Connection, Communication, Consolidation, Convergence, Context

Last week I was presenting my thoughts & ideas on future tech & trends with a client, so I thought I’d share them here… but let’s look at where we’ve come from, where we are now & where we appear to be heading.

Connection: Advent of the internet; Arpanet (1969), email (1972), internet mainstream (circa 1982), the web (1989)

Communication: Social media, Amazon (1994), Google (1998), Facebook (2004), YouTube (2005), Twitter (2006). RFID & NFC payment systems, Oyster card (2003), Starbucks (10% of transactions are now NF & Mobile)

Consolidation: (Hub Device) Technology & users reliant on connectivity to the internet. Most obvious tech consolidation is the smart phone, no longer separate cameras, music players, web browser (iPhone 2007)

Now
Convergence:
Individual devices share data & influence one another autonomously (AKA The Internet of Things). We’re moving away from a world of dumb devices, to one of connected intelligent smart devices.
Consumption / Gathering:
Wearable devices: Wrist: Nike Fuel, Jawbone UP, Fit Bit, Nymi, Pebble, Samsung Gear, Sony SmartWatch, Qualcomm Toq, TomTom, Nissan Nismo / Head: Google Glass, Weartrons RnR, Melon / Feet: Nike+ Sensor.
Sensors: Medical Equipment (health, safety) Scanadu Scout Tricoder, Climate & Ambient Systems, Automobiles
POS & POI: Info Boards, Posters, Displays, Barcode Scanning, RFID / iBeacons (Estimote)
Smart Devices & Home Appliances: Music, TV, Lighting, Utilities, Security (locks, access controls, monitoring).
Prime Devices: Sony Lens Camera, POV’s, Audio Recorders
Creation / Output: Bespoke Product Design, 3D Printing

Where we’re heading:
Context: Location & context specific “big” data & actions
(The Age of Context / Networked Society).
Example: You’re on your way to a meeting, your Hub Device, knows where you are, your schedule, where you’re going, who you’re meeting (so it likely knows where they are too), what the traffic conditions are like ahead. Earlier it told you to leave early as there was traffic congestion, but that’s cleared, so you’re going to be early, so it suggests you wait it out at one of your favourite coffee shops (it knows there’s space at the coffee shop and can even tell you where the nearest parking space is, it could even pre-order your drink for you if you want), but it also knows it’s your kids birthday and has access to your to do list, so it suggests you can use the downtime to order & pick up the present, as there’s a special promotion on at the moment.

The Age of Context relies on the autonomous sifting of Big Data and putting it into context. Big Data is a cinch to create, but unfortunately a major stumbling block is the lack of correlation between systems & datasets, there are no open standards or protocols for sharing, and the likelihood of the social silo’s of Google, Facebook, Twitter & FourSquare et al sharing our data anytime soon is unlikely without a disruptive element.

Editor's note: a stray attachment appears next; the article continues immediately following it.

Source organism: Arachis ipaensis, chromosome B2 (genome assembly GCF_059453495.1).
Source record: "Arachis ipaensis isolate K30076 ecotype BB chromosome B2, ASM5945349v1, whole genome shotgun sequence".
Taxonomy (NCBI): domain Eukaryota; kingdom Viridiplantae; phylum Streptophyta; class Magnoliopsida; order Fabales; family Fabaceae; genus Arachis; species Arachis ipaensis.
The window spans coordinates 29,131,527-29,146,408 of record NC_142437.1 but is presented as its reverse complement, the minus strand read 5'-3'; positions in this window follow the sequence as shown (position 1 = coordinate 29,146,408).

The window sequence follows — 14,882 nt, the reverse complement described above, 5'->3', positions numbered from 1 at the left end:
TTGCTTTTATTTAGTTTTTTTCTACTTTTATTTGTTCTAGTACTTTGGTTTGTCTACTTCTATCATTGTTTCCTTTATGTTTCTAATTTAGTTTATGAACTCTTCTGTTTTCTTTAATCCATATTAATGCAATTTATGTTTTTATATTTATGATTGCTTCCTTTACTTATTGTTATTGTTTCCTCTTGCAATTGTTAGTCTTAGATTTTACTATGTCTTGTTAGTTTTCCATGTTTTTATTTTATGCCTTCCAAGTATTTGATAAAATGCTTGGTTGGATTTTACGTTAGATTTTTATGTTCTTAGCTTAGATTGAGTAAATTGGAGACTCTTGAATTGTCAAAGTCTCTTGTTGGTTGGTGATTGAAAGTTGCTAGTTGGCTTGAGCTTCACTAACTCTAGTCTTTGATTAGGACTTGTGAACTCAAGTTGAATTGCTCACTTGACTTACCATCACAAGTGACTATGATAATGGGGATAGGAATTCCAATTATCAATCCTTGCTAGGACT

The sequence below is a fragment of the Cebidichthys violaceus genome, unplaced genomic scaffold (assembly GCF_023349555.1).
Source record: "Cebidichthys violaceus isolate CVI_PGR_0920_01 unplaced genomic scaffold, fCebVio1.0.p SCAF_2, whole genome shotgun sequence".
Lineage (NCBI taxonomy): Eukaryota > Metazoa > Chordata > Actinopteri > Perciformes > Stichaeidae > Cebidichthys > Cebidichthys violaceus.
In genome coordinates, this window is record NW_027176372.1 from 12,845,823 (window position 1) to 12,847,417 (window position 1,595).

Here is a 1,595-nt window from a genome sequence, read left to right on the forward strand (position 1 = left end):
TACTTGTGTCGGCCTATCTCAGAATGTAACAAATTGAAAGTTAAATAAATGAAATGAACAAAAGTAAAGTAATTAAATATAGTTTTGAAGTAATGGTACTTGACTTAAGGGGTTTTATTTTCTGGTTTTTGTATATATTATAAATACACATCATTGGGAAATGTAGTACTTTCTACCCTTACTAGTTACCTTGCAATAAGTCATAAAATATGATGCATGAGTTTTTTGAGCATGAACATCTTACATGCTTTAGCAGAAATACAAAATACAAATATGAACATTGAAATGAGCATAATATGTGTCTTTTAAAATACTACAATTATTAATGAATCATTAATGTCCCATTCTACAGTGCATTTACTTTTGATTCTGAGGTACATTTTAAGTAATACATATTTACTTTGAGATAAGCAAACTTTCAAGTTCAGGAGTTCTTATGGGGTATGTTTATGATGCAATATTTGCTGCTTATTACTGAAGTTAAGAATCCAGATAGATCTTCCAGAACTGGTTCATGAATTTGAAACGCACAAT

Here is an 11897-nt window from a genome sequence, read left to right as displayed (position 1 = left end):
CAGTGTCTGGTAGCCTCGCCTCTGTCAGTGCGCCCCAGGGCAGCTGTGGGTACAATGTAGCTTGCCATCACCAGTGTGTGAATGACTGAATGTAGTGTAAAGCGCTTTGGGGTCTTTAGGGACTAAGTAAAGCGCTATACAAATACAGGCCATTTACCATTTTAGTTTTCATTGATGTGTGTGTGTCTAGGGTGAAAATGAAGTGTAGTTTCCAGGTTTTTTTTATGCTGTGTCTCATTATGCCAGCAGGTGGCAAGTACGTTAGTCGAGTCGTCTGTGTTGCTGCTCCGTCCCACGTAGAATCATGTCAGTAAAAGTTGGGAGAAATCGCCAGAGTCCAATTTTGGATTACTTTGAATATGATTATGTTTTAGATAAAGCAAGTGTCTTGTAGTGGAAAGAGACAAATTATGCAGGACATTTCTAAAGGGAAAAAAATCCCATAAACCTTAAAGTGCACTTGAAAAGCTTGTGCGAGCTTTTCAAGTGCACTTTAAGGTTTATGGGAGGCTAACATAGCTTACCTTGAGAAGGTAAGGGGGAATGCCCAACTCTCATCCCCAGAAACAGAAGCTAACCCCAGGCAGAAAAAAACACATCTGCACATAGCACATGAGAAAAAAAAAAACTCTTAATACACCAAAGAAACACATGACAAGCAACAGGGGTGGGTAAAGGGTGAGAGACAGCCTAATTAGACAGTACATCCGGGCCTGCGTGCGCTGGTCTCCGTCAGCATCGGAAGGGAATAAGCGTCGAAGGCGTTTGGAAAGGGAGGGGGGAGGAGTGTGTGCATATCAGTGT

The News & Education sectors will continue to go through major shifts, with Healthcare undoubtedly seeing the next major shake up with advances in self monitoring data & preventative care.

Brands & advertisers have huge opportunities to make their offerings even more granular & responsive, so stand a better chance of interaction, by being more personal & engaging by leveraging the viewers personalised preferences & location based data. In effect Contextual Advertising, is the Marketeers equivalent to responsive web design, advertising that adjusts to the viewers location & tastes.

Keeping with the C theme, I could suggest the next stage will be “Coherence” (the quality of forming a unified whole), but I won’t go that far for now… I can’t predict the future, things we take for granted today, weren’t even launched or invented 2-3 years ago, so who knows what we’ll be using in 5-10 years time?

Below is an example of a Networked Society (more examples on the Ericsson Channel)

Can I Ask You For Something?

I just stumbled upon this video by Amanda Palmer, it’s worth 15mins of your time. She outlines her experiences on the relationship of an artist and a fan, and how she overcame her initial feelings of guilt when “Asking” for help. It all boils down to two way engagement and building trust.

Rather serendipitously Seth Godin blogged today about evoking trust, which ties in beautifully with Amanda’s TED talk.

The Beauty of Mathematics

I love mathematics (don’t ask, I generally keep that quiet)
I love visualisation, and I love this video!
Don’t worry you don’t have to like or know anything about maths to love this
(you need to watch it full screen to appreciate it)

“Mathematics. Rightly viewed, possesses not only truth but beauty. A beauty cold and austere, without the gorgeous trappings of painting or music”
Bertrand Russel

Information Visualization Definition

Data: a record of related quantities
Information: organised data
Information Visualisation: schematically represented information

But that only defines what it is, not it’s purpose & why?
Purpose: “to clearly communicate information, stimulating viewer engagement & attention”
Why?: To gain knowledge (meaningfully interpreted information)

There’s a balancing act a creative must perform between form & function, plus they’re influenced heavily by the audience. An infographic is often designed to provoke discussion or promote an idea, so can afford to be more visually rich than a visualisation that’s main objection is analysis.

Personally I define the differences between Infographics and Information Visualisation as:
Infographics: present the viewer with a conclusion or a story
Information Visualisations: give the viewer a means to discover their own conclusions

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It’s The Way I Roll